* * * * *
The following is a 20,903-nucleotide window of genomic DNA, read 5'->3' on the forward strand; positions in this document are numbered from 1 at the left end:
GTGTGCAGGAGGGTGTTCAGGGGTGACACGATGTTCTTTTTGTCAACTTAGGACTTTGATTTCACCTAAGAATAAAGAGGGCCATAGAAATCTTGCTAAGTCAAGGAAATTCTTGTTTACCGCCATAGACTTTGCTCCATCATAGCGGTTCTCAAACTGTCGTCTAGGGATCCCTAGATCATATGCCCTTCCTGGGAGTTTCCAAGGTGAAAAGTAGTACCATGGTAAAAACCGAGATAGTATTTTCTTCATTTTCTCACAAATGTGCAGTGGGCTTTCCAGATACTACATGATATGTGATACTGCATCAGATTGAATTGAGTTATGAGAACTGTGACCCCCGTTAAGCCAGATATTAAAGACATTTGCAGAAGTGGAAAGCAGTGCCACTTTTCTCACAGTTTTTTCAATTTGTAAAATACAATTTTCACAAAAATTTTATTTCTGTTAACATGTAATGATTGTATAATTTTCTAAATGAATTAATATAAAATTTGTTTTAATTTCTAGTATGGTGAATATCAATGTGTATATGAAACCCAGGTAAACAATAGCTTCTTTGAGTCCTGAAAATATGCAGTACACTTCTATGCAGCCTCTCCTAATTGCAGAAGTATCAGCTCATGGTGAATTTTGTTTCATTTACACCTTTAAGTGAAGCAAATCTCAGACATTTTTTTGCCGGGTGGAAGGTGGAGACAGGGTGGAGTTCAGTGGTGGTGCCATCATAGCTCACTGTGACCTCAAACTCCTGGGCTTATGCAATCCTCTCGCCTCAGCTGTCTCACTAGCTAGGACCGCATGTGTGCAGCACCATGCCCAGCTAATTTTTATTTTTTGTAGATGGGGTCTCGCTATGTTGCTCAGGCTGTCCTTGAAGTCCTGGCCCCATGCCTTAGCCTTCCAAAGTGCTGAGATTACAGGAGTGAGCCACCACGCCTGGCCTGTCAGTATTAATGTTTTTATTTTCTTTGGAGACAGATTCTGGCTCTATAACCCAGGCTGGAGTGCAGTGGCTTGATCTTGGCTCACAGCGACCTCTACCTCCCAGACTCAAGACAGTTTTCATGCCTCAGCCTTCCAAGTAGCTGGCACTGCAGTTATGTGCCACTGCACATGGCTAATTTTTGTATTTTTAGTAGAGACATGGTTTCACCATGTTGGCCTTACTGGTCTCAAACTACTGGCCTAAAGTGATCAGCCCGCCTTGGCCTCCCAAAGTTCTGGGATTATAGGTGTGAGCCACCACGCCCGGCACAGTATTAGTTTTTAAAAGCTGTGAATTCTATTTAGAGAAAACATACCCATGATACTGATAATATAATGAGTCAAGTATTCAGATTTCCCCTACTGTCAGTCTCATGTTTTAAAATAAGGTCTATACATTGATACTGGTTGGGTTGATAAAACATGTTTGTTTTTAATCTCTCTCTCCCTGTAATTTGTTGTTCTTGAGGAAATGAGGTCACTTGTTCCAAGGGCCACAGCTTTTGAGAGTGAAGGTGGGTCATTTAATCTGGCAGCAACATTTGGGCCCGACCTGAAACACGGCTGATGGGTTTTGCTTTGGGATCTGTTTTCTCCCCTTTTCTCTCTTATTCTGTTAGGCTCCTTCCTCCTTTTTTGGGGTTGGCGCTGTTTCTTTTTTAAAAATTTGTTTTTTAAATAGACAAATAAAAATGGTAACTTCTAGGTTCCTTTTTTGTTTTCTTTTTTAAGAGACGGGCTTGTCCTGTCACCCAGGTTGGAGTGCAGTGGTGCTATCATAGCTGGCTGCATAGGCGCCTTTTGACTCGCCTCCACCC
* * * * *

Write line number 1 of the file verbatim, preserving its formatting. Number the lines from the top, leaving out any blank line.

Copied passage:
The following is a 20,903-nucleotide window of genomic DNA, read 5'->3' on the forward strand; positions in this document are numbered from 1 at the left end: